There’s a Lot More to Divorce Under Muslim Law Than Triple Talaq

Triple talaq comes under ‘talaq-e-biddat’, which is different from more “desirable” and “proper” forms of divorce.

3 min read
Hindi Female

The Supreme Court, in a landmark judgement, struck down the practice of triple talaq on 22 August.

Triple talaq or instant talaq, refers to the practice wherein a Muslim man unilaterally divorces his wife by merely uttering the word “talaq” three times. This type of divorce has been carried out via phone calls, newspaper adverts, e-mails and even WhatsApp messages.

Not many know that when it comes to ending a marriage, triple talaq is not the only option for Muslims.

There at least two other forms of divorce, which continue to be valid. And they’re not exactly easy to understand. Here, we try to break down the complex divorce structure under the Muslim law.

What is Talaq?

First things first, it should be noted that 'talaq' is not an all-encompassing term for divorce. It is a particular form of divorce, which can only be initiated by the husband.

The two other categories are ‘Khula’ – which is divorce initiated by the wife – and ‘Mubaraat’ – divorce which has the consent of both spouses.

Triple talaq comes under ‘talaq-e-biddat’, which is different from more “desirable” and “proper” forms of divorce.

What Are The Different Forms of Talaq?

Under talaq, there are three ways in which a marriage can be ended – 'Talaq-e-ahsan', 'Talaq-e-hasan' and 'talaq-e-biddat'.

Instant or triple talaq, which comes under the category of ‘talaq-e-biddat’, is what the Supreme Court struck down on 22 August. The other two have been cited in the Supreme Court judgment as more “reasonable” practices.

The rationale that has been offered for doing away with 'Talaq-e-biddat' is that neither the Quran nor the Hadith recognises this practice. Whereas, the other two forms – 'talaq-e-ahsan' and 'talaq-e-hasan' – have the mandate of both the authoritative voices in Islam.


How do The 3 Forms of Talaq Differ From One Another?

'Talaq-e-ahsan', seen as the "most reasonable/proper form of divorce", involves a single pronouncement of divorce by the man which is then followed by 'iddat' – a period of abstinence which lasts for 90 days, or three menstrual cycles or three lunar months.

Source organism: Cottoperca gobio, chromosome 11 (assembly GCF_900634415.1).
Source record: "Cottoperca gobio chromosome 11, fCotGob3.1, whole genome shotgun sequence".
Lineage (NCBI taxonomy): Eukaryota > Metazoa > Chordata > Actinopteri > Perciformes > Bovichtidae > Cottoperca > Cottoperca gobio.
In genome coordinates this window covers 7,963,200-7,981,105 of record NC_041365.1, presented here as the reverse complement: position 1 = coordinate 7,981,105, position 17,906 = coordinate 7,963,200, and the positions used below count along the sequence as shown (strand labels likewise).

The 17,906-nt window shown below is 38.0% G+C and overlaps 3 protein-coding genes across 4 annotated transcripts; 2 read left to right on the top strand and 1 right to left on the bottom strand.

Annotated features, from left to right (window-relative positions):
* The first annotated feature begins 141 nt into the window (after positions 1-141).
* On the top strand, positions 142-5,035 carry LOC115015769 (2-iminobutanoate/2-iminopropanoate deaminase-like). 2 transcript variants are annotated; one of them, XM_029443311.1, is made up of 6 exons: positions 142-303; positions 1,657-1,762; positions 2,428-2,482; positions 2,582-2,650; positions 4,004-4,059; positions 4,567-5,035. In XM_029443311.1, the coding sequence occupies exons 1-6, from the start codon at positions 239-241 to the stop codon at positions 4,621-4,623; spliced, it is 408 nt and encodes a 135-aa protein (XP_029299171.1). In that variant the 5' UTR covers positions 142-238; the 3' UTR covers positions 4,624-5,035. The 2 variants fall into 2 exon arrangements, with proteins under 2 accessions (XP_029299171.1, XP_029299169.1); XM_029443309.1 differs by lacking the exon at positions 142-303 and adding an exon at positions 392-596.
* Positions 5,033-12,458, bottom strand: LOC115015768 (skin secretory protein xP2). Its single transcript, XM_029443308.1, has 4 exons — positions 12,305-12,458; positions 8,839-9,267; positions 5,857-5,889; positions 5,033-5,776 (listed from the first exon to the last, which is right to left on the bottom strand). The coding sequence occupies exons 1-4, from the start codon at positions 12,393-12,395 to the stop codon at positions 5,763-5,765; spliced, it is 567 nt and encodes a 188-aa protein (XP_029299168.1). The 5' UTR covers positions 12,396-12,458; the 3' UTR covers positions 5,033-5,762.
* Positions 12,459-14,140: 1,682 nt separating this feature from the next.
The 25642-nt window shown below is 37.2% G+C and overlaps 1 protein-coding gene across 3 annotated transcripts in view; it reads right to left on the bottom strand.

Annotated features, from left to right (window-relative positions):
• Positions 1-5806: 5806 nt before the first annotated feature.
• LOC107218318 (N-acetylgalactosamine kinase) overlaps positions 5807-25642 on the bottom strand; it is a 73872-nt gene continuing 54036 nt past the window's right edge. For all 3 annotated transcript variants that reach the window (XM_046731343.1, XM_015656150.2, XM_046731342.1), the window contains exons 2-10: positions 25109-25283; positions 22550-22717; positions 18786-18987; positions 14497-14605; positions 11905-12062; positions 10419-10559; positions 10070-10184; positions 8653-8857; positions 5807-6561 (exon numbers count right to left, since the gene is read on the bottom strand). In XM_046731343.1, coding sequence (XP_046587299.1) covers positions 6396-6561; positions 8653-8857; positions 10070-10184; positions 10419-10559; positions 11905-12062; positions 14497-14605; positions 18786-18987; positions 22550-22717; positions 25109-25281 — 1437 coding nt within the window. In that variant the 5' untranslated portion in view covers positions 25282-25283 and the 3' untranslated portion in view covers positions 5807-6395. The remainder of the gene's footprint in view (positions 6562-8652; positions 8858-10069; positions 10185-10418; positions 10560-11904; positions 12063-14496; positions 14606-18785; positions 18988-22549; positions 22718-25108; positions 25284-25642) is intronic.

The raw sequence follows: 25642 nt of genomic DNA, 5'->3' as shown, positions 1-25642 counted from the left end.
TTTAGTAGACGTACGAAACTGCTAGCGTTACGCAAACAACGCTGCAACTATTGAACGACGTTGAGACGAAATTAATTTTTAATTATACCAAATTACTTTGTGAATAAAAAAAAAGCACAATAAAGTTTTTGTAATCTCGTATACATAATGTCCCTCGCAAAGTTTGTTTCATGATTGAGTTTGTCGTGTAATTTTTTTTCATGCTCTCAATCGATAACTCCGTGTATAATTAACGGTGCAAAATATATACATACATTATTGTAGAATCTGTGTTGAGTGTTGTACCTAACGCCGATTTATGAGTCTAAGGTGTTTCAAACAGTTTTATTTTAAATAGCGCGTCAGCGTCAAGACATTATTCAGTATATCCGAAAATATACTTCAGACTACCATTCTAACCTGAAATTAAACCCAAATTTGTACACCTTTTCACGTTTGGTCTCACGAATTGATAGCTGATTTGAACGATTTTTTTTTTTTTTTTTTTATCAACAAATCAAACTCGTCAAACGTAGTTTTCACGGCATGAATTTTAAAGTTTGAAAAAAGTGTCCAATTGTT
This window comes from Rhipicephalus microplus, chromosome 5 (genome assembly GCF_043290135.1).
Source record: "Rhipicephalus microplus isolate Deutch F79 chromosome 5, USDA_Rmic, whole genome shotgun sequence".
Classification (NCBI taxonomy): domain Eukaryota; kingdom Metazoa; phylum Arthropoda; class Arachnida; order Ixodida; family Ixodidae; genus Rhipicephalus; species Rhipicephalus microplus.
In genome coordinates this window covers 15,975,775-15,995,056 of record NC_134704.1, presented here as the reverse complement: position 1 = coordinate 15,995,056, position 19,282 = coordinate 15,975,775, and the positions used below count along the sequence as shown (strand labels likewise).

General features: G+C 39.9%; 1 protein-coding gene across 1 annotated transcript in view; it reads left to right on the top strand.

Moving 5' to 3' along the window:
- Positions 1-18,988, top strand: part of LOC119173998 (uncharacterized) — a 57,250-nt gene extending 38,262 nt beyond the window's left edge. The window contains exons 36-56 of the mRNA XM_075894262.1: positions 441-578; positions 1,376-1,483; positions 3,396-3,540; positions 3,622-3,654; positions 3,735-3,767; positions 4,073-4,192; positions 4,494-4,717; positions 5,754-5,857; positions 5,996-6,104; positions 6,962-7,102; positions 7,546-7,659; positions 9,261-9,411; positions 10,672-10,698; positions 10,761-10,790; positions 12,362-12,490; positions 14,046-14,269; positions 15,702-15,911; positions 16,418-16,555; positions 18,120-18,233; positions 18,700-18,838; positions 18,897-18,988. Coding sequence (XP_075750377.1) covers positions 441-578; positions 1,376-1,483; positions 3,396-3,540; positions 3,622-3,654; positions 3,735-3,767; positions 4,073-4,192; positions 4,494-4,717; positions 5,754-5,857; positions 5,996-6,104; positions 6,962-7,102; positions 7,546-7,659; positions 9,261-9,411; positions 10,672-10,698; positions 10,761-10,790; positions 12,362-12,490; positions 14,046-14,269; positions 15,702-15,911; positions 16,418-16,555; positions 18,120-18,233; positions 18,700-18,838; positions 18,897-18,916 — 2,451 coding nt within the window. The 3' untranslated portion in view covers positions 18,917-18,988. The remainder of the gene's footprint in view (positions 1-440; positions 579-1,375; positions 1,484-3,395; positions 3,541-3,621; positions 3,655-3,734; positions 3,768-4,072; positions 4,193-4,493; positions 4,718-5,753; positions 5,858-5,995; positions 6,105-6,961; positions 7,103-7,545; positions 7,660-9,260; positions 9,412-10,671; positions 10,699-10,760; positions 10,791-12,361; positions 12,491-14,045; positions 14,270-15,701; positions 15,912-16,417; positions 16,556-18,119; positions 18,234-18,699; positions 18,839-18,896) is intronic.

What is significant to note here is that the divorce becomes revocable if the couple decides to live together when the period of iddat is underway.

The divorce becomes irrevocable only if the couple refuse to cohabit, and when the period of abstinence lapses.

On the other hand, 'Talaq-e-hasan' is considered to be a slightly less “desirable” form of divorce.

The difference between ‘Talaq-e-hasan’ and ‘Talaq-e-ahsan’ is that instead of a single pronouncement, there are three pronouncements over a period of three successive months.

Here too, the divorce can be revoked if the couple decide to live together within a month after the first pronouncement of divorce.

The divorce can also be revoked after the second pronouncement (if it has not been revoked in the first month, that is).

But if the husband announces divorce for the third time, then it becomes irrevocable.


'Talaq-e-biddat', stands out because of its instantaneous and absolute irrevocability.

Once pronounced by the husband in the form of “I divorce you" or "talaq, talaq, talaq" (triple talaq), the divorce becomes instantaneously effective, and cannot be revoked.

However, owing to its absolute nature, ‘talaq-e-biddat’ has not been widely practiced among Muslims.

According to the petitioners in the triple talaq case, 'talaq-e-biddat' is abided by "only by a few Sunni schools", and especially those belonging to the Hanafi sect.

(With inputs from the Supreme Court judgment)

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